January 9 

Job 15, Matthew 7:1-23

Thought from Today's Old Testament Passage:

The Final Perseverance of the Saints

"The righteous also shall hold on his way." Job xvii. 9.

The man who is righteous before God has a way of his own.  It is not the way of the flesh, nor the way of the world; it is a way marked out for him by the divine command, in which he walks by faith.  It is the King's highway of holiness, the unclean shall not pass over it: only the ransomed of the Lord shall walk there, and these shall find it a path of separation from the world.  Once entered upon the way of life, the pilgrim must persevere in it or perish, for thus saith the Lord, "If any man draw back, My soul shall have no pleasure in him." Perseverance in the path of faith and holiness is a necessity of the Christian, for only "he that endureth to the end, the same shall be saved." …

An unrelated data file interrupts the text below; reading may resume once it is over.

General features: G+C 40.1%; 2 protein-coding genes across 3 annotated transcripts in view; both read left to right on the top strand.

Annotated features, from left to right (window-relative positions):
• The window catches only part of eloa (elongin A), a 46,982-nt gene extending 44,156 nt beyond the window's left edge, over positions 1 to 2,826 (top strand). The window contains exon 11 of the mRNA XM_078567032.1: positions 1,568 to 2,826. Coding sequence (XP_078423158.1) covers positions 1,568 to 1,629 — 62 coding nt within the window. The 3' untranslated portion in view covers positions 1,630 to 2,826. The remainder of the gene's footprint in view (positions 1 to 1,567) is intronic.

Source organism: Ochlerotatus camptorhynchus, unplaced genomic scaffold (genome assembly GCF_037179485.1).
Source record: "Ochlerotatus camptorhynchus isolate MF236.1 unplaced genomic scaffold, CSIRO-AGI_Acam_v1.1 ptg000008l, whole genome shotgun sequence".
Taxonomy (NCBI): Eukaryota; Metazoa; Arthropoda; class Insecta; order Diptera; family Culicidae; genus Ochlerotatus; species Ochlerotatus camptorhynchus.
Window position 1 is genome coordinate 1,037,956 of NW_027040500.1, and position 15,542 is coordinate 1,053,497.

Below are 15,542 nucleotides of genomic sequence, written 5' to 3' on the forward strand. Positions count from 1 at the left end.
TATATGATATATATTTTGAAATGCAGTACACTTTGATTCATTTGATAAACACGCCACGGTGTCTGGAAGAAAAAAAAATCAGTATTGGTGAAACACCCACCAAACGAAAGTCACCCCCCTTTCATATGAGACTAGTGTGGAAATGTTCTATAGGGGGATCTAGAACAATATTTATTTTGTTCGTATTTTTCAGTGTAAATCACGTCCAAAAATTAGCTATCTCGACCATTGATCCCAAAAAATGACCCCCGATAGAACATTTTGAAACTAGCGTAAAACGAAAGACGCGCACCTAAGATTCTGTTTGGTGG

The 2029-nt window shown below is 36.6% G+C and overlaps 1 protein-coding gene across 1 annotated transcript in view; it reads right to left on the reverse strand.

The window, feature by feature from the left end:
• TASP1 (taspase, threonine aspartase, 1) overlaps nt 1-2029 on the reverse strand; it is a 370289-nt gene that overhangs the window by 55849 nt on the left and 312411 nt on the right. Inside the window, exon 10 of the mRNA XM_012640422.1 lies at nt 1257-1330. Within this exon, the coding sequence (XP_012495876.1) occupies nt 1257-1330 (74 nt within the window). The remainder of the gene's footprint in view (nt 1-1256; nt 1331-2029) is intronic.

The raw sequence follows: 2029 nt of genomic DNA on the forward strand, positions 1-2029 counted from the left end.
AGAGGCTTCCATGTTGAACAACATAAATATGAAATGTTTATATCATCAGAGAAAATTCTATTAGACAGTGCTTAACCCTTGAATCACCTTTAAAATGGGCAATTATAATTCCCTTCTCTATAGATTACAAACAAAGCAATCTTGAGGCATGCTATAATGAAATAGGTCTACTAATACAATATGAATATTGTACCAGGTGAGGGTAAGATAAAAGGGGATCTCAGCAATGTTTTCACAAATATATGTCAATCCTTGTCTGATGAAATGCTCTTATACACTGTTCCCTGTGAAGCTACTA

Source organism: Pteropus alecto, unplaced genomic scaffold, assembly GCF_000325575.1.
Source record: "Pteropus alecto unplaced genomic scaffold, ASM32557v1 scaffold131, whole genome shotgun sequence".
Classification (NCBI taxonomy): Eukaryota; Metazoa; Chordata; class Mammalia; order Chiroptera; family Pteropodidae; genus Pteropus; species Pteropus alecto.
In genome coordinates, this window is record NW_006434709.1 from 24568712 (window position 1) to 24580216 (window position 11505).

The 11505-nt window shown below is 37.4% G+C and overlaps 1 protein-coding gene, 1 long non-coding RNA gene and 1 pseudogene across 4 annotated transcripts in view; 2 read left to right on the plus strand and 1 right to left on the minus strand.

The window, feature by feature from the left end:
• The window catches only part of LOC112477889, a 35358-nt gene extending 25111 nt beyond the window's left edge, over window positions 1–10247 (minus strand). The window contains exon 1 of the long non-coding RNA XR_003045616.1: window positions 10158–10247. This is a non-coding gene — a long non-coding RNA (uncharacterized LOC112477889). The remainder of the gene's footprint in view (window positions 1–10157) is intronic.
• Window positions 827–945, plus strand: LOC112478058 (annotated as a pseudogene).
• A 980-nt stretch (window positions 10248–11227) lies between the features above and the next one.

Now, the declaration of the text is that the truly righteous man shall hold on his way; he shall not go back, he shall not leap the hedges and wander to the right hand or the left, he shall not lie down in idleness, neither shall he faint and cease to go upon his journey; but he "shall hold on his way."  It will frequently be very difficult him to do so, but he will have such resolution, such power of inward grace given him, that he will "hold on his way," with stern determination, as though he held on by his teeth, resolving never to let go.   Perhaps he may not always travel with equal speed; it is not said that he shall hold on his pace, but he shall hold on his way.  There are times when we run and are not weary, and anon when we walk and are thankful that we do not faint; aye, and there are periods when we are glad to go on all fours and creep upward with pain; but still we prove that "the righteous shall hold on his way."  Under all difficulties the face of the man whom God has justified is steadfastly set towards Jerusalem; nor will he turn aside till his eyes shall see the King in His beauty. (C. H. Spurgeon, Treasury of the Old Testament, Vol. 2, (Grand Rapids, MI: Zondervan, 1962), p. 253) 

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